On August 29, a group of 11 artists, activists, urbanists, and thinkers met at the Pulitzer to enjoy coffee, tea, and a light breakfast before a workshop on listening, presence, and making music with clay chimes. The group discussed the city, brick history, brick theft, the year since Michael Brown’s death, the nature of race + neighborhoods, and their own relationship to the larger story about St Louis + the nation. Here are some highlights from this conversation featuring layered stories by Michael Allen, Cheeraz Gorman & Kevin McCoy. Check out these excerpts below and click through to read the conversations in whole.
I. The Land & The Brick
The architecture of St. Louis is epitomized by the red brick. In some ways, the red brick also is a cultural icon. A brick reflects the city’s way of life, and some even call the city the “red brick mama.” The fact that the city has red brick, however, is not a matter of selection. The color of our brick is the color of our clay, and that color was unknown to the city founders back in 1764. Their fortuitous choice of a site would put St. Louis in a rare league of cities that have red clay. We stand with Philadelphia, Boston, Baltimore and New York. We stand apart from Chicago, which has to rely on ruddy yellow brick from Indiana, or Detroit, which has little of its own clay. read more . . .
II. The Theft of The Brick
The other issue is we are still exporting our brick, as some of you know. We are demolishing buildings. Although our rate of demolitions has never been lower in my lifetime than it is now. The biggest rate of loss was between 1970 and 1990. Bricks are leaving St. Louis legally and illegally. We’ve delved into the issue of brick theft, brick burglary. read more . . .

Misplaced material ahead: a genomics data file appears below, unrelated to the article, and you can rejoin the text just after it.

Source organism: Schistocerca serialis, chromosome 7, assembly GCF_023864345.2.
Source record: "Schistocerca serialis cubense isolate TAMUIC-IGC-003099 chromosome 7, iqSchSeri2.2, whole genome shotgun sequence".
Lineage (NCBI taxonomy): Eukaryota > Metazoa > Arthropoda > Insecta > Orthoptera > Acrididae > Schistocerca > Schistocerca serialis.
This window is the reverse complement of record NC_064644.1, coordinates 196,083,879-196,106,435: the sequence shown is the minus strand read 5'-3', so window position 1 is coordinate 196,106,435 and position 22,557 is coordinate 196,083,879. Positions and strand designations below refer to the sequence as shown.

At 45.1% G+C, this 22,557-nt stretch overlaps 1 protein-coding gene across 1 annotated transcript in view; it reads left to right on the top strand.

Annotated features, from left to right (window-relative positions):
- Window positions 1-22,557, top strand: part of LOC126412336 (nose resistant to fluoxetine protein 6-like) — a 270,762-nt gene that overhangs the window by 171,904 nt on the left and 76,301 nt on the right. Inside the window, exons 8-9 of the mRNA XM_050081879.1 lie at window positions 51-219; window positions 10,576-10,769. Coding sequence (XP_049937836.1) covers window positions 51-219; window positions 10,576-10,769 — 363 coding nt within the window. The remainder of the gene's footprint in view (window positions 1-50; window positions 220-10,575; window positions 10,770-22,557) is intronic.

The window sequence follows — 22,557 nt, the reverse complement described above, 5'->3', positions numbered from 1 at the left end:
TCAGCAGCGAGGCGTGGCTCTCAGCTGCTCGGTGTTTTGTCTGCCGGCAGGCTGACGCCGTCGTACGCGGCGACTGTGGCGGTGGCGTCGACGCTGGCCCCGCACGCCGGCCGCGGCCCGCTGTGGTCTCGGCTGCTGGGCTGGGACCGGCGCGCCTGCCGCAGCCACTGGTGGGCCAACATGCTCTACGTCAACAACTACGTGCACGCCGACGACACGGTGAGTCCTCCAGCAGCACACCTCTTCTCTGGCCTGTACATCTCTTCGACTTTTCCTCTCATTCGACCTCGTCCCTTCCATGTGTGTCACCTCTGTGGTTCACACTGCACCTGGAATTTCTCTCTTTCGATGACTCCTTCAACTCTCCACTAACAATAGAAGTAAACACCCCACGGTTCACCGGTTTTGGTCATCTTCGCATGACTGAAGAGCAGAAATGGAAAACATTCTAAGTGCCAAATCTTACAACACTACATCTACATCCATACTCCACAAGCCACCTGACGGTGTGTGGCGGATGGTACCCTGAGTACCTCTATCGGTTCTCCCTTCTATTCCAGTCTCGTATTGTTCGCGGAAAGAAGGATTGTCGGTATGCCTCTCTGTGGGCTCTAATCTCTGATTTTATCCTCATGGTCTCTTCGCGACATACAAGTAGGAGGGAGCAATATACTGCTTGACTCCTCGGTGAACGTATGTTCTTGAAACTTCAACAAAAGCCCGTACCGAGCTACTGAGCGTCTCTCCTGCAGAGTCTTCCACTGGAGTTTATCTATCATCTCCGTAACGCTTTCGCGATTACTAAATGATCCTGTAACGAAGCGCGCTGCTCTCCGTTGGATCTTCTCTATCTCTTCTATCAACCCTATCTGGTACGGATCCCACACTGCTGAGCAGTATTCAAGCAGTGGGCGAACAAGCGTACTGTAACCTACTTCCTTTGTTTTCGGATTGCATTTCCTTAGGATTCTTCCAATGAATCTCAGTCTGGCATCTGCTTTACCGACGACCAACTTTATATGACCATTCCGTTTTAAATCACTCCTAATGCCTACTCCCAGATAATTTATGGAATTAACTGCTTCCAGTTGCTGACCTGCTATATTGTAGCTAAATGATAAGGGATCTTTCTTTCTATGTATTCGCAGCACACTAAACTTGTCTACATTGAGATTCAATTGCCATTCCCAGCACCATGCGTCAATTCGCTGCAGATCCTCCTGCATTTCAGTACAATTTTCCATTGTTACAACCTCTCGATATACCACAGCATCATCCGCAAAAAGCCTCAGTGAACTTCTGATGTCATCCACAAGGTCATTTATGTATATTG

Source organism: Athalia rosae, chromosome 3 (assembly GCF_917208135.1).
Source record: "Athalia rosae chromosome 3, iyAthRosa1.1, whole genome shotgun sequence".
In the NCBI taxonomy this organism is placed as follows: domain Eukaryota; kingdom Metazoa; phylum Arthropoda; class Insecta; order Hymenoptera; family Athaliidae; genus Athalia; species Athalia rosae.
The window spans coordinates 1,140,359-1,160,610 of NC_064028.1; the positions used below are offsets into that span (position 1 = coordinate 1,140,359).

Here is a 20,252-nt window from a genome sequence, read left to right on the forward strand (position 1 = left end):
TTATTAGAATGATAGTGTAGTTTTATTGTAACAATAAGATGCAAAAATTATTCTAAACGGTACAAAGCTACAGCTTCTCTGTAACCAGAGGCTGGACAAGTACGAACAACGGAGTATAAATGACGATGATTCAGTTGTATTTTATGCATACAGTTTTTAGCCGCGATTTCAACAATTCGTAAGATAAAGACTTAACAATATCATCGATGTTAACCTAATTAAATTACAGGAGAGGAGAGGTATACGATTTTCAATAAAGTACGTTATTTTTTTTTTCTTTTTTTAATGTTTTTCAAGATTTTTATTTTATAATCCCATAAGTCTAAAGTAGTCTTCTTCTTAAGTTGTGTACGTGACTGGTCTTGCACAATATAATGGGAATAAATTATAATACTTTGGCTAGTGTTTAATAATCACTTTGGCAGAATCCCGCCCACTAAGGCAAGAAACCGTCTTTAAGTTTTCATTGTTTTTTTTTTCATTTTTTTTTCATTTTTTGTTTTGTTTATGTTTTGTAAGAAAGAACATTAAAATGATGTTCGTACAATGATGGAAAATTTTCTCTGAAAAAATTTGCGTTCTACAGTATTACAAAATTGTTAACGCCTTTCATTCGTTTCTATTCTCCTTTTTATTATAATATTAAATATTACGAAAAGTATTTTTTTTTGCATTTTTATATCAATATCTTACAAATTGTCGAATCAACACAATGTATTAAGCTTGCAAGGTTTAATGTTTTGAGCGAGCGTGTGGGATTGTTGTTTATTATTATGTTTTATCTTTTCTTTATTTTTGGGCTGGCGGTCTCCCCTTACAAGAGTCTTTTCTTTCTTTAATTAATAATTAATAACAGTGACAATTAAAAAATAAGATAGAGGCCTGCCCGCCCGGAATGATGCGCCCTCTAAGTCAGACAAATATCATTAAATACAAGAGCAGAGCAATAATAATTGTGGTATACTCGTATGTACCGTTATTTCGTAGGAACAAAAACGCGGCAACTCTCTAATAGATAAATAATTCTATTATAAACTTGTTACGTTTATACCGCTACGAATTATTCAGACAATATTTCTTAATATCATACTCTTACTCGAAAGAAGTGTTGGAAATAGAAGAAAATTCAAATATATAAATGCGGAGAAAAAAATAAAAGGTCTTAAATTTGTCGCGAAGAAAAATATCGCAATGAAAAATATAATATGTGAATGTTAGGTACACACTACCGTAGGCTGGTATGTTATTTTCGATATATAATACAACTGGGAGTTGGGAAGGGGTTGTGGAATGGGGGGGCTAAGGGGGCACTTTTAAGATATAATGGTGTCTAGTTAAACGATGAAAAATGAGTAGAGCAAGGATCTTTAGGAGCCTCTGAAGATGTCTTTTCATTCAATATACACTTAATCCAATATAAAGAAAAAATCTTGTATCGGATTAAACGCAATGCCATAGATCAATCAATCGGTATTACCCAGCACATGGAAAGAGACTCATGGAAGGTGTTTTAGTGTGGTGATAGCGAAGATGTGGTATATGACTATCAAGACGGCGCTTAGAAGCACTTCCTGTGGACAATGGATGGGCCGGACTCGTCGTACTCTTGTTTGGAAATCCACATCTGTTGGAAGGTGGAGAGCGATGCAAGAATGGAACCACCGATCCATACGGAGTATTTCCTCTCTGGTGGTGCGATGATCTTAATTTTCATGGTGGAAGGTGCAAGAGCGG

III. The People & The Brick
Well I have an interesting relationship with brick in the city. My aunt was the first woman journeyman here in St Louis. She was the first woman bricklayer. So my relationship with brick has been . . . Her name is Elizabeth Robinson. She assisted with building a lot of the buildings downtown in the eighties like the Channel 5 building. She used to take me on site with her, and I didn’t realize the importance of that until I got older. Not only was she the only woman, but she was often the only black person on the site as well. And I am there with her, just being a kid. At the same time that pretty much told me that I could exist and be whatever I want to be, and I don’t need somebody’s permission. read more . . .